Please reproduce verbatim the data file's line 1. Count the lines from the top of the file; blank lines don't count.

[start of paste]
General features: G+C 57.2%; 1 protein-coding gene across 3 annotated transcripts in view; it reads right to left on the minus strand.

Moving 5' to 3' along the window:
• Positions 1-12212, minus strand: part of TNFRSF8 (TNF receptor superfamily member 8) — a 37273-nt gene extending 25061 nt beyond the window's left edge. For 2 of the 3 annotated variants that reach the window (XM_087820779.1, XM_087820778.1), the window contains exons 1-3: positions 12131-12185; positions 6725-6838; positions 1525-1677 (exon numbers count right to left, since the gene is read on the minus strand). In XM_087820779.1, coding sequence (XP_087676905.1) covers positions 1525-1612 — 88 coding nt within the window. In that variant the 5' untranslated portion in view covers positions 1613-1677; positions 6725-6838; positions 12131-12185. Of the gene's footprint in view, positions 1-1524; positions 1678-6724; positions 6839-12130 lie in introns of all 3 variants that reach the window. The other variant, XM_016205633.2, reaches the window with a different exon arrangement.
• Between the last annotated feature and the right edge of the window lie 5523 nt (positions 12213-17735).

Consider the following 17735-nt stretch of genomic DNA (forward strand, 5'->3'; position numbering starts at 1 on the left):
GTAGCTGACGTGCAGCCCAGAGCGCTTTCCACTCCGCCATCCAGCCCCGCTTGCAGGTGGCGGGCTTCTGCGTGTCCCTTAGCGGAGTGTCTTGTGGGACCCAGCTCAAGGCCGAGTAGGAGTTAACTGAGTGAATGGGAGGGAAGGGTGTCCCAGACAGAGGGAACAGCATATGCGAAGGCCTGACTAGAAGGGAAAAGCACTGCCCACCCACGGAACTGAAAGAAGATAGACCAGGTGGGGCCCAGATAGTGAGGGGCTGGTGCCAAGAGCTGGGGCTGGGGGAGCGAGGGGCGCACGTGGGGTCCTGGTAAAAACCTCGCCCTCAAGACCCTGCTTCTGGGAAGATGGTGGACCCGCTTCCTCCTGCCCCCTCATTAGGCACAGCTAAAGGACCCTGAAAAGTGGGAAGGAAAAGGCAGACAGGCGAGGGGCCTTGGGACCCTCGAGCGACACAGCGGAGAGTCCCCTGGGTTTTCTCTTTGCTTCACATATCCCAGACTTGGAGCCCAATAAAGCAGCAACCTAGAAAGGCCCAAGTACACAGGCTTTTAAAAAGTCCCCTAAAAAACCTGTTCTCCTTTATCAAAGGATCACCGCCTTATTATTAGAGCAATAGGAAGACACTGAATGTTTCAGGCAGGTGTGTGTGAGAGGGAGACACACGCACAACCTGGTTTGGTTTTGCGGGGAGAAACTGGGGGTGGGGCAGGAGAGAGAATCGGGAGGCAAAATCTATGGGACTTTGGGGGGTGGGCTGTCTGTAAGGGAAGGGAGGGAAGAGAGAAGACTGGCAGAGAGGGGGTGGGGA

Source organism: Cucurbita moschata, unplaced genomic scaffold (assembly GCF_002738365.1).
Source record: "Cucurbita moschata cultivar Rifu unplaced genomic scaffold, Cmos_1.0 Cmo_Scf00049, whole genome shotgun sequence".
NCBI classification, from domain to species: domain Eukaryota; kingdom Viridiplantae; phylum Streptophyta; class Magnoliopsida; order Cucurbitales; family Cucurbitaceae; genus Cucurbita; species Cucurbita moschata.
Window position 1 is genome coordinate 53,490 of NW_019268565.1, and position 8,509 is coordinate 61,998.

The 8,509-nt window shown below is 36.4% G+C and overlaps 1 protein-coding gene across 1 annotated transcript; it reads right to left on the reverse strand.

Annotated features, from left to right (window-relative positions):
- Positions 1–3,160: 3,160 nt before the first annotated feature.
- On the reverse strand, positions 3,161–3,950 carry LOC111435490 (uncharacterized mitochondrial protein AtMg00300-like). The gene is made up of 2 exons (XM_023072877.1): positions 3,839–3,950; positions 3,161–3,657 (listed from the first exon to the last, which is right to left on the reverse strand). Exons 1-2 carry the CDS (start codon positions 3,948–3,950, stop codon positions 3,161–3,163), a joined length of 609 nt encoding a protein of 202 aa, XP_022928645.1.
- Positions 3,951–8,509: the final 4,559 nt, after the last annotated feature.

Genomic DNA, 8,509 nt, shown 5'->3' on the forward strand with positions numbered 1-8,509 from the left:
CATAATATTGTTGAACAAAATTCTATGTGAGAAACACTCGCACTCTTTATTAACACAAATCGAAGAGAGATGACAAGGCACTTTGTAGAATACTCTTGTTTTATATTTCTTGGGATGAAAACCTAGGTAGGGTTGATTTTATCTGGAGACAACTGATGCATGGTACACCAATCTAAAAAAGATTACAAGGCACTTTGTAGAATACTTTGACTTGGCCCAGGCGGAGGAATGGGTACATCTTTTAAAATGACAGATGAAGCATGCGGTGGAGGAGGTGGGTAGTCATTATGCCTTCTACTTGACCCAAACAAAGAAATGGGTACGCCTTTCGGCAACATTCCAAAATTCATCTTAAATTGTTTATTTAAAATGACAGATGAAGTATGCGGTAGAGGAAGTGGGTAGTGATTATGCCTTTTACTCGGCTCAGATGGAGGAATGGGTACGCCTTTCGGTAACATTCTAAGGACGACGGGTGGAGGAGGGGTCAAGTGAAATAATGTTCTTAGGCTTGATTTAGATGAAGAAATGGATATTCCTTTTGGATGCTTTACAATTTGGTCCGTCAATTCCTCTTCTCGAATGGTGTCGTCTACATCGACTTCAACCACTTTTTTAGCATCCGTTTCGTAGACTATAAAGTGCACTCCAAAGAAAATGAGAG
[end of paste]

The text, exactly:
General features: G+C 57.2%; 1 protein-coding gene across 3 annotated transcripts in view; it reads right to left on the minus strand.